History: A Thing of the Past?

  • Published on

  • View

  • Download

Embed Size (px)


History: A Thing of the Past?. A - PowerPoint PPT Presentation


The Old Stuff

History: A Thing of the Past?TEXT DETECTIVESASeville is voluptuous and evocative. It has to be seen, tasted and touched. The old quarter is Seville as it was and is. Walk in its narrow cobbled streets, with cascades of geraniums tumbling from balconies and the past shouts so loudly that one can almost glimpse dark-cloaked figures disappearing silently through carved portals.BThe blood vessels of the circulatory system, branching into multitudes of very fine tubes (capillaries), supply all parts of the muscles and organs with blood, which carries oxygen and food necessary for life.CProud mum in a million Natalie Brown hugged her beautiful baby daughter Casey yesterday and said: Shes my double miracle.purpose audience register structure syntax lexis morphologyOld English:What who when?Celtic & LatinRunesInfluence of Invasions:Latin loansViking loansMiddle English: 1066:What happened?Rise of FrenchHow did English fight back? Middle English: Why does spelling change?How does it change? Origins of standard English: What different dialects emerge?Which become most dominant and why?Whats the Great Vowel Shift? History: A Thing of the Past?Language Changein PicturesAn Old Mr B MasterpieceOld English: Marginalising the Celts

Old English: Runes

Old English: Alphabet

Old English: Sample

Old English: Christian Missionaries (597)

Old English: Vikings Invade (787)

Middle English: Normans

Middle English: Normans

Middle English: NormansLaw and government:attorney, bailiff, chancellor, chattel, country, court, crime,defendent, evidence, government, jail, judge, jury, larceny, noble,parliament, plaintiff, plea, prison, revenue, state, tax, verdictChurch:abbot, chaplain, chapter, clergy, friar, prayer, preach, priest,religion, sacrament, saint, sermonNobility: baron, baroness; count, countess; duke, duchess; marquis, marquess;prince, princess; viscount, viscountess; noble, royal(contrast native words: king, queen, earl, lord, lady, knight, kingly,queenly)Military:army, artillery, battle, captain, company, corporal,defense,enemy,marine, navy, sergeant, soldier, volunteerCooking:beef, boil, broil, butcher, dine, fry, mutton, pork, poultry, roast,salmon, stew, vealCulture and luxury goods:art, bracelet, claret, clarinet, dance, diamond, fashion, fur, jewel,oboe, painting, pendant, satin, ruby, sculptureOther:adventure, change, charge, chart, courage, devout, dignity, enamor,feign, fruit, letter, literature, magic, male, female, mirror,pilgrimage, proud, question, regard, specialMiddle English: NormansOld EnglishFrenchoxbeefsheepmuttonfreedomlibertypig/swineporkbegincommencechildinfanthideconcealstencharomaWORD PAIRSMiddle English: Dialects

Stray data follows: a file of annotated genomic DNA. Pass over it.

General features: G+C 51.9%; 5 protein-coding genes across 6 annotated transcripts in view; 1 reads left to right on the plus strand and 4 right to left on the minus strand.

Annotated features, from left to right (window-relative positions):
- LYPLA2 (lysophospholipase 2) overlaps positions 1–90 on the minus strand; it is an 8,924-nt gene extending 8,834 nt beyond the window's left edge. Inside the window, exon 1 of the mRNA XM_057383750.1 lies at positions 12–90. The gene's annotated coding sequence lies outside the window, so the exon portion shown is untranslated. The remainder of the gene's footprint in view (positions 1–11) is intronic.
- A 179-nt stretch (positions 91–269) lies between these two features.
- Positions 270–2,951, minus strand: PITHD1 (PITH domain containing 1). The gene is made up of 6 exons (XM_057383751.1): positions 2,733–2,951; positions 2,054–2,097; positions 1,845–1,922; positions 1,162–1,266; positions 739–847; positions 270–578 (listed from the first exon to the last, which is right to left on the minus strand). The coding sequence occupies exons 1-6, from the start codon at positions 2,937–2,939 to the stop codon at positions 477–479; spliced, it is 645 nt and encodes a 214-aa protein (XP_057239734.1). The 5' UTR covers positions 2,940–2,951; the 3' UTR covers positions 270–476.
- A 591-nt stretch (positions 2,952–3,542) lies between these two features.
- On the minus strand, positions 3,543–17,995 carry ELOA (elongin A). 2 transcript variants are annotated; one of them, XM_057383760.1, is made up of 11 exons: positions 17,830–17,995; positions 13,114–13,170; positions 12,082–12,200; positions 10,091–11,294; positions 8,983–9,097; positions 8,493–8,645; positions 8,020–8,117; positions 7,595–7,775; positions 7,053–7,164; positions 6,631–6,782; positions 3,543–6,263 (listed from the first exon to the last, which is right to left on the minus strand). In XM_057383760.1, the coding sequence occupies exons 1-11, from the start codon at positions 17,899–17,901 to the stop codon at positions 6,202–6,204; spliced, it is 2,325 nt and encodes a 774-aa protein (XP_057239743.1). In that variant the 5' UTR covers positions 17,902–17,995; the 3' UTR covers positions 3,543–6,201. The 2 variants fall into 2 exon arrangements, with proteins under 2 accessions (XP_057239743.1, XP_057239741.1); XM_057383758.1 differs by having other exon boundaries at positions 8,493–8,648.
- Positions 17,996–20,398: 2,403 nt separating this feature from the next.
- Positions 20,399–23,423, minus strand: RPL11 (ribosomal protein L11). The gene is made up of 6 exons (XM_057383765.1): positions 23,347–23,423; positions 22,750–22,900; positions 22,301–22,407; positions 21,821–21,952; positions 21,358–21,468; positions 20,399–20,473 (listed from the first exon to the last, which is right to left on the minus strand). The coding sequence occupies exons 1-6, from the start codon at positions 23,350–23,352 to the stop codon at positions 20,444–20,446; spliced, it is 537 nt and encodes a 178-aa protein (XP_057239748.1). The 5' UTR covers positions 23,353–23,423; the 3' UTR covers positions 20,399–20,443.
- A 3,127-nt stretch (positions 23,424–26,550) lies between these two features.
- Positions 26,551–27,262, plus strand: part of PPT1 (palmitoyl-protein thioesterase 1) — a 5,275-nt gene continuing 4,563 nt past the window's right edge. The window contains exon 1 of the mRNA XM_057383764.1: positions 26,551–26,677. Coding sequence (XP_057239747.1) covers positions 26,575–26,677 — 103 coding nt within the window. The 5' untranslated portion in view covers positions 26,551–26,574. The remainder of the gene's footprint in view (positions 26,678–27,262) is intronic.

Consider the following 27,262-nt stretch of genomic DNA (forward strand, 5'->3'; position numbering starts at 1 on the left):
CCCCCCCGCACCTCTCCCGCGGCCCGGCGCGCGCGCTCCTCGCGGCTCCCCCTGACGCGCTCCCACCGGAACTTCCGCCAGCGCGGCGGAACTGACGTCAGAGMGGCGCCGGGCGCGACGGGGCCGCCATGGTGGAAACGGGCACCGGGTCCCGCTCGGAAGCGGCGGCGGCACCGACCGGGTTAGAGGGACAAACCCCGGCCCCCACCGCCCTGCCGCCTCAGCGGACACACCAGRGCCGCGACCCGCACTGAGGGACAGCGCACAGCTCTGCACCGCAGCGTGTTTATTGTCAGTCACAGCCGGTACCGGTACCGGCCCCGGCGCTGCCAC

Middle English: Rise of standard form

Powerful texts (Chaucer, et al) written in Essex dialectLondon emerging as political and commercial centre: chancery and scribesArrival of printing pressMiddle English: Great Vowel ShiftChanges affected the long vowelsHappens over 200 yearsCreates more disjuncture between spelling and pronunciation

Early Modern English: Printing1476: CaxtonStandardisation gains momentum20,000 books in next 150 yearsLocation: WestminsterCaxton learns printing techniques in Cologne

Early Modern English: BiblesTyndale: 1525: vernacular EnglishGives the Bible a popular voiceKing James 1611 becomes the authorised version

Modern English: RenaissanceCaxton to 1650Science, medicine, arts, travelEg loan words from Portugese

Modern English: Renaissance

Modern English

Modern English: 17thCLearned discourse no longer confined to elite circles: now routinely published in EnglishIn 1660s Royal Society argues that prose used by scientists should be stripped of ornamentation and emotive language. It should be plain, precise and clear. The style should be non-assertive.

Modern English: 18thC

Urge to fix the languageStandardisation of punctuationCleansing of vocabularyRise of prescriptive grammarsRise of public schools (elocution)

Modern English: 19thC/20thC Physics: calorie, electron, relativityChemistry: creosote, cyanide, radiumPsychology: schizophrenia, extrovert, inferiority complexSpace science - lots of new compounds: countdown, blastoff spacecraft

Similar impact since 1899 (cinema) of the media generally

Modern English: NowSlangAmericanisationAdvertisingPidginsICT

Language Changein PicturesAn Old Mr B Masterpiece